• I teach LLM students, and I couldn’t agree more – generally, I think it’s a waste of money. My students are foreign and are typically not trying to work in the US, so the value proposition is different for them, but I haven’t seen US students in the program benefit, job-wise (other than tax).

    • Sydney Bristow :

      I got mine in intellectual property, which is in line with my prior internships and planned career path. I had additional reasons for pursuing it, but if I had the chance to do it over again I don’t think I would make the same choice. I haven’t experienced reactions that suggest concern over my uncertainty but that could be because of the fact it lined up with previous experiences and jd coursework. It helped me get a long term temp job at a prestigious company that is difficult to get into. Ultimately it hasn’t helped me find a permanent job and has hurt my ability to find a permanent non-ip job since it clearly looks like something I’d just be desperate to take temporarily until I found ip work. I don’t suggest getting an LLM unless you are a foreign student or possibly going into tax.

    • LLM in BsAs :

      As is evident, I have an LLM. But also evident, I am (was?) a foreign student. Except for the 100-or-so US students doing the (top rated) tax LLM offered at my law school, I think there was a single US student in the remaining 300-or-so of us. She was taking International Law. Odd, I know. She basically treated it as a sabbatical from her law firm, where she returned once the program was done.
      For the rest of us foreigners, it was an “in” to taking the NY bar and trying (unsuccessfully in my case) to get a job in the US legal market. This was 2004-2005, btw. Some of my classmates managed to get jobs and are still in NYC, most of us moved back to our countries with an added value that has, undoubtedly, raised our marketability at home. In my case, I basically moved up two or three years in my career, jumping from a junior (1-year out of law school) associate to a mid-level/semi-senior associate in 18-months (I did an 6-month intership when the program was done).
      Ramble over.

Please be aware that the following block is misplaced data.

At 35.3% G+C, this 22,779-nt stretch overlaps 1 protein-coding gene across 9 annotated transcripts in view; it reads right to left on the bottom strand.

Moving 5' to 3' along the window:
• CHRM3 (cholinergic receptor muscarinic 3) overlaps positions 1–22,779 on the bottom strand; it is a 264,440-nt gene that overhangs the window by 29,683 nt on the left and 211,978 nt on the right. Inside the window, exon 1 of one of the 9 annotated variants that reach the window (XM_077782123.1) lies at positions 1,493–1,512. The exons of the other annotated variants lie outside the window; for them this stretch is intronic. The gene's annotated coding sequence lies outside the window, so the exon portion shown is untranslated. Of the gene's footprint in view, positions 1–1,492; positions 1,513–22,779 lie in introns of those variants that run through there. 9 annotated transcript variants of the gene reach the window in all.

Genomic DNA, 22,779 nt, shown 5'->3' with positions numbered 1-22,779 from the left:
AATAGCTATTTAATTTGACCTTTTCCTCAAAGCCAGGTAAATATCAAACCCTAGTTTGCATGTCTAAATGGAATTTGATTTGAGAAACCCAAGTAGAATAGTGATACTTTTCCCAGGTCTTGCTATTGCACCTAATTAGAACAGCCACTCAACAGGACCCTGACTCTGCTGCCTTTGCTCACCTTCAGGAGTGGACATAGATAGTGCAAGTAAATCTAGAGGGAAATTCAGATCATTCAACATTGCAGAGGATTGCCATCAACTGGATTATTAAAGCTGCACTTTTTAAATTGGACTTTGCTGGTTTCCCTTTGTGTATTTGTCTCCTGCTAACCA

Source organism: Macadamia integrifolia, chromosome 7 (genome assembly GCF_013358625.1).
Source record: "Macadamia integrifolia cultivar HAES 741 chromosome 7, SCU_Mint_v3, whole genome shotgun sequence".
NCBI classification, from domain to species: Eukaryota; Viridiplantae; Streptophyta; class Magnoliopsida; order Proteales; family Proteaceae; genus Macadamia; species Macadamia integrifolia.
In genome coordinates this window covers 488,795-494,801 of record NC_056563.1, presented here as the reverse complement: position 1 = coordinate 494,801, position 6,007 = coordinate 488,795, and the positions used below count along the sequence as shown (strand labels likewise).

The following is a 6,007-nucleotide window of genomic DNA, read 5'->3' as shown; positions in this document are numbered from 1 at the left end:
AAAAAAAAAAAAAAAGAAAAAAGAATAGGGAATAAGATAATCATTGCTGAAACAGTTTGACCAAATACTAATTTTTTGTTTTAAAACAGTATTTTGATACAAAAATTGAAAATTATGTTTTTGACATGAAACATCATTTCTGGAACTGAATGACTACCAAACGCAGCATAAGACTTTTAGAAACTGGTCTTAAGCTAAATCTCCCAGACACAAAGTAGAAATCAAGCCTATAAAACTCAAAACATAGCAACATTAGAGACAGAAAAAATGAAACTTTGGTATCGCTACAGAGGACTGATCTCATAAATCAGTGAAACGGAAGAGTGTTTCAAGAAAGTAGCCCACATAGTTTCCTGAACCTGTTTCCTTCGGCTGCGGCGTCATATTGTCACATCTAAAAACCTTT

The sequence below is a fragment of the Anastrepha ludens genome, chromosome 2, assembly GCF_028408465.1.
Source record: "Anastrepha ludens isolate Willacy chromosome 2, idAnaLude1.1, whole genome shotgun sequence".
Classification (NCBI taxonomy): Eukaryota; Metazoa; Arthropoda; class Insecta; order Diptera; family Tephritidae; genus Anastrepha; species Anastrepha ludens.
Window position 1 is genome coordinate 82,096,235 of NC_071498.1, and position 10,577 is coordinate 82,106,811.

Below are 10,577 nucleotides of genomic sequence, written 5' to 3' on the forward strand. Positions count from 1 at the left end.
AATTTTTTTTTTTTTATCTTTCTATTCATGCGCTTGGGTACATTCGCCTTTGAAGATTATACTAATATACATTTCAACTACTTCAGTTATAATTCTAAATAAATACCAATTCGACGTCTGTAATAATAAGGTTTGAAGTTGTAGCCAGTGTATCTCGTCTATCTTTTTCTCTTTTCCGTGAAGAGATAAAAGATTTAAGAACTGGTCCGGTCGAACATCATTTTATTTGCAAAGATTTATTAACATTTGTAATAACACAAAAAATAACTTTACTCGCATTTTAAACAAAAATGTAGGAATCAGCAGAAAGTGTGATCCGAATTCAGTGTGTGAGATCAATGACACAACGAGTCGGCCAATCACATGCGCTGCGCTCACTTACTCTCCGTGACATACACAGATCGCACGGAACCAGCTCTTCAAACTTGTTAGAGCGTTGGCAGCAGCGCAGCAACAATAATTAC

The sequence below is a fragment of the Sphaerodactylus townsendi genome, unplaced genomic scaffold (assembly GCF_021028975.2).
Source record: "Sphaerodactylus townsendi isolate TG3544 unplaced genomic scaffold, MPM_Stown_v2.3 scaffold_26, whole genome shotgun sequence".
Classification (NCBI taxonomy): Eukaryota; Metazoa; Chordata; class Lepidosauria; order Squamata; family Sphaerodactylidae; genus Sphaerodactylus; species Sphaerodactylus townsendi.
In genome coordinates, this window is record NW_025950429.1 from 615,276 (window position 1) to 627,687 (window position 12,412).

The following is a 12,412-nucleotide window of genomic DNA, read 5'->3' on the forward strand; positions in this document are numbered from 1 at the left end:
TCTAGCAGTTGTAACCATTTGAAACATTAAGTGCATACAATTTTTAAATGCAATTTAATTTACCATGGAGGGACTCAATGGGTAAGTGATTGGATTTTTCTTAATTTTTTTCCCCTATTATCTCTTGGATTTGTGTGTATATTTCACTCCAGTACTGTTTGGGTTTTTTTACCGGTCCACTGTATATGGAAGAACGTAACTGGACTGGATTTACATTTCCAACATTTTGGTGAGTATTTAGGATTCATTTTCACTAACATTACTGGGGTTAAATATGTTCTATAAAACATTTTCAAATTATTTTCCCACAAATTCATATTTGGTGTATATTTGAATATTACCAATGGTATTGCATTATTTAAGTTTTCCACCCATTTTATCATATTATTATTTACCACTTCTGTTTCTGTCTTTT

• I think the only LLM worth it is the one your employer pays for. Or if you’re an international lawyer.

  5. Maybe just the jacket or just the skirt could work in a very creative office, but I wonder if even that is a stretch. The flourescent trim is what sinks this ship. Sorry Kat!

  6. Always a NYer :

    This really does remind me of a sweatsuit, and not one I’d buy.

    Also, I’m laughing because Belle over at Caphill Style has the same suit in today’s 10th Commandment.

  7. Morning Sickness :

    I’m newly pregnant (5.5 weeks) and just starting to experience morning sickness – dizziness, nausea, weakness. I know it’s just hormones, but I just hate not feeling “right” each day. It’s making me want to go home and crawl back into bed. What are your suggestions for combating this feeling in the workplace?

    • For ‘mild’ morning sickness (ie – it abates at some point and you’re not in danger of dehydration) I’d suggest eating something before your feet hit the floor in the morning – crackers, almonds, chips, whatever seems appetizing. Try to eat on a very regular basis – I found that if I didn’t eat *something* every 2 hours or so I’d be sick, period, end of story. Carrying high protein/carb heavy snacks helped a lot. Some people swear by sour candies/ginger/sucking candies/etc. Personally, for me, they never worked but it doesn’t hurt to try.
      And if your morning sickness gets really bad, ask your doc about prescription meds. Zofran was the only reason I wasn’t hospitalized for dehydration multiple times throughout my pregnancy.

      • Agreed. Keep something plain (crackers or white bread) on your nightstand and put it in your mouth before your feet touch the floor. Eat often. As often as it takes. Stay hydrated. I also did not like sour things or things you sucked on b/c the extra saliva in my mouth just reminded me that I was on the verge of throwing up.

    • a passion for fashion :

      I had the worst morning sickness ever (think hospital because of dehydration), all nine months, both pregnancies. So i have tried everything. Here are some suggestions that worked for me at various times and in varrying degrees:
      *try peppermint — drink peppermint tea, keep altoids nearby, chew peppermint gum
      *wear the sea sickness wrist bands
      *drink gatorade
      *second the eating crackers in the morning before you get out of bed and eating small things every 2 hours or so
      *if you are taking pre-natals, take them before you go to bed at night. If that still makes you sick (it did me), buy some of the regular, or pre-natal, gummy OTC vitamins.
      *suck on ginger candies
      *take papaya enzymes